Okay. Slight aside. Chinese is a character-based language. It has no alphabet. As such, there is no such thing as “alphabetization.” At all. It’s not a concept that exists in their language, and so I’ve noticed that the shelf organization of the English language books tends to be somewhat (COMPLETELY) counterintuitive to a native English-speaker. It’s maybe concept-based, but please explain to me how Sir Arthur Conan Doyle wound up next to Walt Whitman, Tolstoy, and Edgar Allen Poe, with Steven King cuddling up to some random Fantasy series across the other side of the store from Dean Koontz. Someone please explain this to me, because I am completely baffled.
Anyway, despite its organizational oddities, Book City is a little haven for a stranded, starving bibliophile like myself.
On to the…. Supermarkets!
Actually I’m going to bundle of a couple of things in here, and talk about convenient shopping in general. We have lots of vending machines, lots of little bitty convenience stores, and many open-air market stalls, as well as a few supermarkets of varying quality. Let’s take a walk down the street, and I’ll point them out to you as we pass.
Ah, there goes the 76 bus. If we were to hop on, for 2 kuai and a 15 minute ride we would wind up at Coastal City, where we would find a Jusco and a Carrefour. These are the places to go if you have a craving for “international food,” i.e. pasta fixings, anything vaguely resembling Western condiments, and cheese. Also, Jusco has the best cheap sushi ever.
But back to my neighborhood, on one side of the street you find the entrance to a place that is “real China,” a set of interconnected alleyways that are absolutely overflowing with market stalls of fresh fruits and vegetables, as well as some noodle and dumpling stands and a meat market. With live chickens. And turtles. And fish. And sometimes the fish or their eel friends are just kinda chillin’ on the floor. No big deal. The fruit- and veggie-stalls are far and away my favorite though, especially the dragon-fruit and the carrots. Carrots here do not mess around, man. They are huge, thick, round carrots like you see in little kids’ cartoons.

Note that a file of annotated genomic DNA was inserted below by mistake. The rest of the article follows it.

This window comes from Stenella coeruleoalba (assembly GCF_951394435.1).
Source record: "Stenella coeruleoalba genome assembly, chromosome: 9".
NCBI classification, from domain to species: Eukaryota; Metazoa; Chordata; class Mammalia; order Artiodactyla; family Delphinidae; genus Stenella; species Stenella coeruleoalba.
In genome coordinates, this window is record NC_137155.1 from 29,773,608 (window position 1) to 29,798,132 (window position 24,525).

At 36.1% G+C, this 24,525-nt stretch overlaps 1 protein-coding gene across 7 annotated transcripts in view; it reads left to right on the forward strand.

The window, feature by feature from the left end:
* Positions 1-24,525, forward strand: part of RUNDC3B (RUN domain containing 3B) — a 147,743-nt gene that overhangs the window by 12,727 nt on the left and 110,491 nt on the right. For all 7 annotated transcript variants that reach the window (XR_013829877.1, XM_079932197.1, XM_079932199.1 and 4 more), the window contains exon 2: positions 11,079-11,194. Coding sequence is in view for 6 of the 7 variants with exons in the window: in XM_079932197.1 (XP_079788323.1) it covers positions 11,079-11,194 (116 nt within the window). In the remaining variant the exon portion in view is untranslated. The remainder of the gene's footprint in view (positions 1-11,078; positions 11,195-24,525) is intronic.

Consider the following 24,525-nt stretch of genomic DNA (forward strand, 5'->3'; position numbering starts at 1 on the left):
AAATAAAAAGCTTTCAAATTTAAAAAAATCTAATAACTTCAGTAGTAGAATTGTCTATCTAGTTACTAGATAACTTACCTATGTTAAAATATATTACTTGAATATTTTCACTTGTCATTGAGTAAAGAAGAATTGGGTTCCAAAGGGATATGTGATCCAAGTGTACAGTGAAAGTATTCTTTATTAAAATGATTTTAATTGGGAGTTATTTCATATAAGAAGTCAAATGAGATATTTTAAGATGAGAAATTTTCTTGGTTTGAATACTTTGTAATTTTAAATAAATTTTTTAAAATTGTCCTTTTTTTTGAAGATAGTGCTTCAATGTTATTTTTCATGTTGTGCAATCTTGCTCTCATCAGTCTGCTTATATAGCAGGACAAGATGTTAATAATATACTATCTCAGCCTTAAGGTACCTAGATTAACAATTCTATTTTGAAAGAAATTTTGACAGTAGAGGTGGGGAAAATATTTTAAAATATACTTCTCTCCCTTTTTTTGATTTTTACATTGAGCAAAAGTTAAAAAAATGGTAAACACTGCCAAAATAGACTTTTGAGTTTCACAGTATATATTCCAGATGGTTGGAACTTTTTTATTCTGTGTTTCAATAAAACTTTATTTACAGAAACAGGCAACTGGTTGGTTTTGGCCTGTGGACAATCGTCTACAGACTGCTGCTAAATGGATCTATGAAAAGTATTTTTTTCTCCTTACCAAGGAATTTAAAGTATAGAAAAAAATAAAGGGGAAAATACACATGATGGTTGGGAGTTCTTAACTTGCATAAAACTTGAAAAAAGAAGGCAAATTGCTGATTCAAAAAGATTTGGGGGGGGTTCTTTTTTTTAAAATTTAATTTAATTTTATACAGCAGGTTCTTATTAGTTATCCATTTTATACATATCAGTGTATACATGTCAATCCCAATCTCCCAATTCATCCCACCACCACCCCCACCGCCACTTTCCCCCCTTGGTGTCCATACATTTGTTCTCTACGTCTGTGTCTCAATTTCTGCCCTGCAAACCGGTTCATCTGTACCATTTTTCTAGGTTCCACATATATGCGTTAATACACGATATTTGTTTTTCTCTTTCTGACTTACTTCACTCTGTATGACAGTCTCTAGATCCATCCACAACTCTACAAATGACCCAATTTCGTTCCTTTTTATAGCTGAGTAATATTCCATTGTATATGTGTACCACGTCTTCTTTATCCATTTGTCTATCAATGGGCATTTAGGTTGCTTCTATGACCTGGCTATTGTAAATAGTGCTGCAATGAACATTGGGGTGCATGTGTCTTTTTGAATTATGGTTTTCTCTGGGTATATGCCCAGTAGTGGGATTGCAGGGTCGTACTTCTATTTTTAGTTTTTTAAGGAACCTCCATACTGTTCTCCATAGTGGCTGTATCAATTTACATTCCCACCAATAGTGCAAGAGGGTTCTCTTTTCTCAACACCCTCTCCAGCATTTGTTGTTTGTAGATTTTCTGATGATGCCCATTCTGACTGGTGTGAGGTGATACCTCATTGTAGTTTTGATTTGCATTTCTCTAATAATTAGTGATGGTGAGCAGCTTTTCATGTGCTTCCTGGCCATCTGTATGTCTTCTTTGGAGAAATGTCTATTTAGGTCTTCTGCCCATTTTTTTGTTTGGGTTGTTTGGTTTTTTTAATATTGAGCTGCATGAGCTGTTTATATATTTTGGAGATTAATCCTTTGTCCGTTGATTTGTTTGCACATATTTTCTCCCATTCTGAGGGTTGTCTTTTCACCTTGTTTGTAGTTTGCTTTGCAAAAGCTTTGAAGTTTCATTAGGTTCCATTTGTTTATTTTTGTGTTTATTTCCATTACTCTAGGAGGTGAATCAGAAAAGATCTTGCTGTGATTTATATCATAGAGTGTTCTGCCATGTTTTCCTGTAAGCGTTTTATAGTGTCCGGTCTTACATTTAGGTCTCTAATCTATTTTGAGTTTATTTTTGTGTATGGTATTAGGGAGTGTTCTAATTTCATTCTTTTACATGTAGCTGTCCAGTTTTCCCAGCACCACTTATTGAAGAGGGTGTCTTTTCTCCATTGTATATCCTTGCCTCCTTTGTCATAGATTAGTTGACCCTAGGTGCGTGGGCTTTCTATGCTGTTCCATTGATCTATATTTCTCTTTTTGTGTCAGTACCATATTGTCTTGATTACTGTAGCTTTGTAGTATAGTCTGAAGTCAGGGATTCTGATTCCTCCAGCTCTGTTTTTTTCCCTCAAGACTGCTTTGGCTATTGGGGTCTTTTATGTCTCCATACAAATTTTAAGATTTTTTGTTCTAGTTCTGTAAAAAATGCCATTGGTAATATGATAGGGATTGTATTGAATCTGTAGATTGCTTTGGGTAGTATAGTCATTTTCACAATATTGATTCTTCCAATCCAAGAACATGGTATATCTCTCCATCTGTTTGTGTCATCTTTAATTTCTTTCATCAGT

Oh, look, some vending machines. How normal and not at all– wait. Wait. Do you see the package of chicken feet up there in the top row? Oh, yeah, and the jean-flavoured condoms on the bottom shelf. Yeah, I have no idea either. Sometimes this vending machine is sitting next to one of those claw games that you used to play at the arcade, except instead of toys, this claw game plays for cigarette packs. No kidding.
The convenience stores, like that one over there, usually are dark little holes snugged up between little restaurants and maybe a China Mobile, and are full of bizarre dried and preserved foods, along with (usually) an ice-cream freezer and a drinks fridge. These are what we come here for. Incidentally, to divulge some more of our inappropriate humor, there is an ice-cream bar here called “Magnum.” You can just guess the jokes that come from that.
Okay I promise this is the last thing. Grocery stores are grocery stores pretty much wherever you go, whether they have Mac & Cheese in a box (oh man, if anyone wants to send me an industrial-sized box of Annie’s White Cheddar Shells, you will be my favorite person forever. No kidding. This is shameless begging that is happening right here) or Kimchee in jars. Hands down weirdest thing I have ever seen in a grocery store though?
A whole oxtail. Just chilling. Literally. In an otherwise empty frozen foods case. Creeped me the eff out, let me tell ya.
So that’s shopping in Shenzhen. Stay tuned for stories of Mid-Autumn Festival, moon-cakes, and adventures in Hong Kong!